An intermittent fasting diet could improve health for the obese

Intermittent fasting diet could improve obese women’s health
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According to the University of Adelaide, Australia, obese women lost more weight and improved their health by following a strictly controlled intermittent fasting diet.

Having an intermittent fasting diet essentially means when an individual experiences various eating protocols that cycle between a period of fasting and non-fasting over a defined period. Intermittent fasting has previously and is currently under preliminary research to assess if it can produce weight loss comparable to long-term calorie restriction.

Studying the intermittent fasting diet

The study involved a sample of 88 women following carefully controlled diets over 10 weeks.

Dr Amy Hutchison, lead author from the University of Adelaide and the South Australian Health and Medical Research Institute (SAHMRI), explains: “Continuously restricting their diet is the main way that obese women try to tackle their weight.”

“Unfortunately, studies have shown that long-term adherence to a restricted diet is very challenging for people to follow, so this study looked at the impact of intermittent fasting on weight loss.

Obese women who followed a diet in which they ate 70% of their required energy intake and fasted intermittently lost the most weight.

“Other women in the study who either fasted intermittently without reducing their food intake, who reduced their food intake but did not fast, or did not restrict their diet at all, were not as successful in losing weight.”

Details of the study

Women who fasted intermittently as well as restricting their food improved their health more than those who only restricted their diet or only fasted intermittently.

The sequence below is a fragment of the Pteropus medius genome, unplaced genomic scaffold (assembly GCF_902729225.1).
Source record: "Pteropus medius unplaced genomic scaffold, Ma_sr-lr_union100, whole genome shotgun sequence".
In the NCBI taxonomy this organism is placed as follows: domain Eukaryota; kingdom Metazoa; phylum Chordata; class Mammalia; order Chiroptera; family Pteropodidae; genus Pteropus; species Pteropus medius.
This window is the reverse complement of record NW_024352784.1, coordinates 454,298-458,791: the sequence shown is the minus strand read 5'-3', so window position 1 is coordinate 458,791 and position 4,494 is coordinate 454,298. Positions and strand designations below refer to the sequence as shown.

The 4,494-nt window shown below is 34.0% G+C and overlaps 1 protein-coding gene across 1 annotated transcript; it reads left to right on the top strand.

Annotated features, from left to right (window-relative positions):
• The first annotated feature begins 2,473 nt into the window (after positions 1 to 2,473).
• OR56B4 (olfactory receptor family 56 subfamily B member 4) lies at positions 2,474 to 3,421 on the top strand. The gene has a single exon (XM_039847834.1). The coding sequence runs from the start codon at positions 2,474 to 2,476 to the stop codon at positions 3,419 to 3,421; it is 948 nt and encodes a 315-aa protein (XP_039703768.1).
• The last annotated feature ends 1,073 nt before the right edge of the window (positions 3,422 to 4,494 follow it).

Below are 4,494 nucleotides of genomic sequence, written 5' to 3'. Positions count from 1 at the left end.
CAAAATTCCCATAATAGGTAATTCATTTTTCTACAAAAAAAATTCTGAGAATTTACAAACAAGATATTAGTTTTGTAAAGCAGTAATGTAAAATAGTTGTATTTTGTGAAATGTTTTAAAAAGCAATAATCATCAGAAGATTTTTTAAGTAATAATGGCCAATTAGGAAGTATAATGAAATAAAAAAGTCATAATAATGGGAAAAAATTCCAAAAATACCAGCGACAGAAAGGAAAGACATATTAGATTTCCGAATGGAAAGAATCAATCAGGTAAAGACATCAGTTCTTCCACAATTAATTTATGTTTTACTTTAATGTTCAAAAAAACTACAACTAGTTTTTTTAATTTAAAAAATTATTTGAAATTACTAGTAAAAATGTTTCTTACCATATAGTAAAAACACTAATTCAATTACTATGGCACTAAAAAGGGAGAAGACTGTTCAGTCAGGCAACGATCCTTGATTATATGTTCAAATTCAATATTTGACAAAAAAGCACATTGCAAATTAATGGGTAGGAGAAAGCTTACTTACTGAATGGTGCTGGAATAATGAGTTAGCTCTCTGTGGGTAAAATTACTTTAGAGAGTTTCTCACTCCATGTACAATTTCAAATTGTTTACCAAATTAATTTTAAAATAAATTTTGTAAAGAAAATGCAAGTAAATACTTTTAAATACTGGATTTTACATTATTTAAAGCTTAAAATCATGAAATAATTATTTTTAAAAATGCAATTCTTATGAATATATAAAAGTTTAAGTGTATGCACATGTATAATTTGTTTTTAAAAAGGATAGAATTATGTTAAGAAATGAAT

“By adhering to a strict pattern of intermittent fasting and dieting, obese women have achieved significant weight loss and improvements in their health such as decreased markers for heart disease.” says Hutchison.

All participants of the study were women who were overweight or obese with a Body Mass Index (BMI) in the 25-40 range and aged between 35 and 70 years. They followed a typical Australian diet consisting of 35% fat, 15% protein and 50% carbohydrate.

“The most successful participants lost approximately 0.5 to 1 kg per week for each week of the study,” adds Hutchison.

Associate Professor Leonie Heilbronn from the University of Adelaide and SAHMRI also adds: “This study is adding to evidence that intermittent fasting, at least in the short term, may provide better outcomes than daily continuous diet restriction for health and potentially for weight loss.”

“While the study confirms that intermittent fasting is more effective than continuous diet restriction, the underlying signal for limiting people’s appetite, which could hold the key to triggering effective weight loss, requires further research.”


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